Part of the vetting process is a website review. If you provide a website URL (that isn’t a social media page), your website must be fully functional, with a properly working link, and be secure. A broken link or “this site is not secure” message can cause an application to be rejected. 

Any form with a mandatory phone number field on your website must have SMS opt-in language and disclosures. 

A privacy policy is mandatory on websites (except for sole proprietors). The privacy policy needs to include any Personally Identifiable Information (PII) collected, how it is used, if it is shared with third parties, and how users can opt out. Alternatively, it must clearly state that PII is not shared or sold to third parties.

3. Missing or inconsistent text messaging information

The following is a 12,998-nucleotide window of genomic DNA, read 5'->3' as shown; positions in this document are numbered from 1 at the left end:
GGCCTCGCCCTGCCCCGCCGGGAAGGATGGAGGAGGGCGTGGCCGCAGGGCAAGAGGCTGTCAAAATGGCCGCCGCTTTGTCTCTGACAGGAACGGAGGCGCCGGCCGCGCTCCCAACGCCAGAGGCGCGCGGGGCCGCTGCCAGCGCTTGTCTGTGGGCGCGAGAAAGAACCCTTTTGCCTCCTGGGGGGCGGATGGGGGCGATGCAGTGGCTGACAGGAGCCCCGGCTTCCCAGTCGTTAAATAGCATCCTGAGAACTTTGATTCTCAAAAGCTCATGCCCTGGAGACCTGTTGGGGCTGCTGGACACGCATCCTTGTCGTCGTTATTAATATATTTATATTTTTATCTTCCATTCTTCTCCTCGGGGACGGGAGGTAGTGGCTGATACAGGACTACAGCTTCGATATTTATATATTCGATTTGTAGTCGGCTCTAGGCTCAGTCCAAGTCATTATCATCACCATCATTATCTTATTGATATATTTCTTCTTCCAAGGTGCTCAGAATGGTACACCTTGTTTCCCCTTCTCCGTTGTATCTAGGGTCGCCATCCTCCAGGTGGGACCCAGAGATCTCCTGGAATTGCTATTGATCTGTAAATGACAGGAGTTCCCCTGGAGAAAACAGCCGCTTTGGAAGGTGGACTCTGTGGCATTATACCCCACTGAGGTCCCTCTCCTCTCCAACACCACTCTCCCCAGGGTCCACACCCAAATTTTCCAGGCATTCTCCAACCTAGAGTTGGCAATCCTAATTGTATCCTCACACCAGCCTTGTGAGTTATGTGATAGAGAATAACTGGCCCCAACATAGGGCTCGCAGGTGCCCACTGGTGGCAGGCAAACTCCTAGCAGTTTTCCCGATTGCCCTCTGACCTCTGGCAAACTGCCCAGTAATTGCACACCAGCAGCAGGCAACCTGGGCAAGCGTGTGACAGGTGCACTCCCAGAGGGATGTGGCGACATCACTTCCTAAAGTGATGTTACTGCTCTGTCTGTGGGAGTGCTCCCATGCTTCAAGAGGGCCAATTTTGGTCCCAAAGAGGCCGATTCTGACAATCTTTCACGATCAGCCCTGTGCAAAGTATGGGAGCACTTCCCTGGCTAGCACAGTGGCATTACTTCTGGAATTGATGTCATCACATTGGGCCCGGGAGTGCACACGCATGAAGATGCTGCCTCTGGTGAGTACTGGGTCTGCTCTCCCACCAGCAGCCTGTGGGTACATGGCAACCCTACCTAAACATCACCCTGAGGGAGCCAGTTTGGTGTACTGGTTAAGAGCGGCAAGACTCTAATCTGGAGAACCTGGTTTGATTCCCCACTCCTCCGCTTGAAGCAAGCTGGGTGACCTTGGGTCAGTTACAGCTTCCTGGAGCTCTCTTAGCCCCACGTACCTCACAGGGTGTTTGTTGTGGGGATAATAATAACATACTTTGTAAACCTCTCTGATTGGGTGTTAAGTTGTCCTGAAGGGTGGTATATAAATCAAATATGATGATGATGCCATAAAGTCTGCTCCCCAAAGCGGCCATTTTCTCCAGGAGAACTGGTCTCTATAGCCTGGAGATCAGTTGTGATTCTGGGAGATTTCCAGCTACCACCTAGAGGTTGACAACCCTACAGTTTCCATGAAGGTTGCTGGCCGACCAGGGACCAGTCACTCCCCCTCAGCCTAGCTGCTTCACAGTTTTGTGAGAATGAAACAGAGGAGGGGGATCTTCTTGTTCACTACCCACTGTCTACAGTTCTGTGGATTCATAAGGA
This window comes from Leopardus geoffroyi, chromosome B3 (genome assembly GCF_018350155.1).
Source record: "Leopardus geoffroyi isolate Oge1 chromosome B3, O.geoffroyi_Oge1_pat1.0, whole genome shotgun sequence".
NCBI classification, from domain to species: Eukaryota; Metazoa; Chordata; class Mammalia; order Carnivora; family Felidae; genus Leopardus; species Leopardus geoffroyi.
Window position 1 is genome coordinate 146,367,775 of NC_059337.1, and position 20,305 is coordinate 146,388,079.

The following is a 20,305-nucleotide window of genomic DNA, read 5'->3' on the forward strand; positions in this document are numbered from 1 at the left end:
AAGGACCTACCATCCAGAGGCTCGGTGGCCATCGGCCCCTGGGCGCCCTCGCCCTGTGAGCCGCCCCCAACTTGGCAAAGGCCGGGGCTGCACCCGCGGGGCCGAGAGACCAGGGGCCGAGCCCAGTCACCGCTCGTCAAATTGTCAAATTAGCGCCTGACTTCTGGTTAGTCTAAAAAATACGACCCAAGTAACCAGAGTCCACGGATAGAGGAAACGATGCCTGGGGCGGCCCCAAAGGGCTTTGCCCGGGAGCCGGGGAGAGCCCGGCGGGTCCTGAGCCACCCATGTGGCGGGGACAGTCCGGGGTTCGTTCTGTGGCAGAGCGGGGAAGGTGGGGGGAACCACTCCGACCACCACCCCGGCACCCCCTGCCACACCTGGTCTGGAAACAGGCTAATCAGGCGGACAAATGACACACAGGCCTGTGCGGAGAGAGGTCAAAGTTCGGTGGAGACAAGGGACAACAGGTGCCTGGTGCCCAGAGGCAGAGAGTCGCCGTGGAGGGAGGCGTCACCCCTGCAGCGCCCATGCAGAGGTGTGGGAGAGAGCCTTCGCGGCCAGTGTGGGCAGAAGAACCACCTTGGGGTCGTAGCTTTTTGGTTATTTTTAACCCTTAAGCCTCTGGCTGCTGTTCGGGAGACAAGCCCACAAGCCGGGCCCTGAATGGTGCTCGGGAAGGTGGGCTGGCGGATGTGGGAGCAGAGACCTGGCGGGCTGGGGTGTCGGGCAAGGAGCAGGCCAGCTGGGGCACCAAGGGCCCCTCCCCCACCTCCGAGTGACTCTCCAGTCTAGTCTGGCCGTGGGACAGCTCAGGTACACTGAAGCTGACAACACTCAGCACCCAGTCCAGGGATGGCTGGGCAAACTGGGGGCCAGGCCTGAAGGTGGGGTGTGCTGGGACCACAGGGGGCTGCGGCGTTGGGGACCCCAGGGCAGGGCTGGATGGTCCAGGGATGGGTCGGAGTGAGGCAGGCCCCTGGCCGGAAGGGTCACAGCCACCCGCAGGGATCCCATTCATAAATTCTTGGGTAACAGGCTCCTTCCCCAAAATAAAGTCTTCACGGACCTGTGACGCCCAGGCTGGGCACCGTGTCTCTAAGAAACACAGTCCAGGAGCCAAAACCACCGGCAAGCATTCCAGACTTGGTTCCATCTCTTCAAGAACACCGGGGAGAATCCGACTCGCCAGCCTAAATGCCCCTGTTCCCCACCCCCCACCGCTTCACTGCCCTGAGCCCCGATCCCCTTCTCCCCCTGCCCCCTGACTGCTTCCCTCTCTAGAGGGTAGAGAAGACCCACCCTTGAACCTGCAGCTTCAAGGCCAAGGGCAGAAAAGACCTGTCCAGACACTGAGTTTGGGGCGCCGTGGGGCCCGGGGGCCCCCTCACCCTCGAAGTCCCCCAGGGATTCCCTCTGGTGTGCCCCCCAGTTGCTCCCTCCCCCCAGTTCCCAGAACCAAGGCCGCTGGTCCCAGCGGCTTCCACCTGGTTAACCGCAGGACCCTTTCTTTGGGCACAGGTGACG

You’ll need to supply sample text messages your business typically sends to customers with your application. You’ll want to provide at least two sample text messages.

We recommend having opt-out language in at least one of your sample text messages. We also recommend sharing more than two if you have other use cases for the messages you often send.

Your sample messages need to be consistent with the email address, company name, and website address you provide. For example, if your brand name is Acme and your website is but your sample messages say, “Here’s your one-time passcode for logging into,” your campaign will be rejected. 

For OpenPhone customers, under “How will your business use text messaging day to day?” you will need to supply the types of text messages your team will typically send to US phone numbers. For example, a massage therapy studio could provide: Our massage therapy business will send an appointment confirmation text after someone opts in after scheduling an appointment on our website.

4. Supplying client information